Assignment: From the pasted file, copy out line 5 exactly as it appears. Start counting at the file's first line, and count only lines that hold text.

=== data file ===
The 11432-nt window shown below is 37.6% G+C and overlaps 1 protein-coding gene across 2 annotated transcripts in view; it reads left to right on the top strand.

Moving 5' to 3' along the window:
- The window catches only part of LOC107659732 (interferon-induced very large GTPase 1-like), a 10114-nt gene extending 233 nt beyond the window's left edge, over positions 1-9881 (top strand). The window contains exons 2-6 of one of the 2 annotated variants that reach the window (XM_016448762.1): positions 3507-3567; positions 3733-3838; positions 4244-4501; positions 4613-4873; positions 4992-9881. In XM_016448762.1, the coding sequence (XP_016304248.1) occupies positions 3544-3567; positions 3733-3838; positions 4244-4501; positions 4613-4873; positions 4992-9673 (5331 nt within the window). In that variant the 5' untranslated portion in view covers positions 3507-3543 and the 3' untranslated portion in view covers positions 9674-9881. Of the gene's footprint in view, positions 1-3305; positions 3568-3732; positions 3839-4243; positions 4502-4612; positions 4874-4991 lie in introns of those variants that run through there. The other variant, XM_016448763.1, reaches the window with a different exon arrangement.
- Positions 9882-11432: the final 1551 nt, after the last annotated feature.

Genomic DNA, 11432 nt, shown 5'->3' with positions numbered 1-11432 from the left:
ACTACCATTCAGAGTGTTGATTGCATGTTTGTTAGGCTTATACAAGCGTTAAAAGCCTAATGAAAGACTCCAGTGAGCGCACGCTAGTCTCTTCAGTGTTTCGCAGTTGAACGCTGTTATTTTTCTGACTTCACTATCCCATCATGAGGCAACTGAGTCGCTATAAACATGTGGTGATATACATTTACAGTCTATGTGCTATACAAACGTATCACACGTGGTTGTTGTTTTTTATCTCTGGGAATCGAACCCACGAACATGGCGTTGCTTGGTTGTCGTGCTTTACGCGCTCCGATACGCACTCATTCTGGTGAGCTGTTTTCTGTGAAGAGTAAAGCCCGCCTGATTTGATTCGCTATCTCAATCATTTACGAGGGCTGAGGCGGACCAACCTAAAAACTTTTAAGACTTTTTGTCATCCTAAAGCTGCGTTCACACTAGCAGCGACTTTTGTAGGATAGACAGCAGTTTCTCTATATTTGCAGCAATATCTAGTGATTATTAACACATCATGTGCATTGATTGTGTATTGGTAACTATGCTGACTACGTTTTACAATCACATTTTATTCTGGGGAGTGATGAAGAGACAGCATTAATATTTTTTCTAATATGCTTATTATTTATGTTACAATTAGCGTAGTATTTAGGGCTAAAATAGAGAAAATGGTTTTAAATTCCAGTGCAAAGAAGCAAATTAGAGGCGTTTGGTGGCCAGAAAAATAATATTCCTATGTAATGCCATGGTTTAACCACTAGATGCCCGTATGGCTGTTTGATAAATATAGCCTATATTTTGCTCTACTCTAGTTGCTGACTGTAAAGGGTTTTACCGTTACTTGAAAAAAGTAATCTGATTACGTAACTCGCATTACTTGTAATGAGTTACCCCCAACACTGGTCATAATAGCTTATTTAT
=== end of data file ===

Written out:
Genomic DNA, 11432 nt, shown 5'->3' with positions numbered 1-11432 from the left: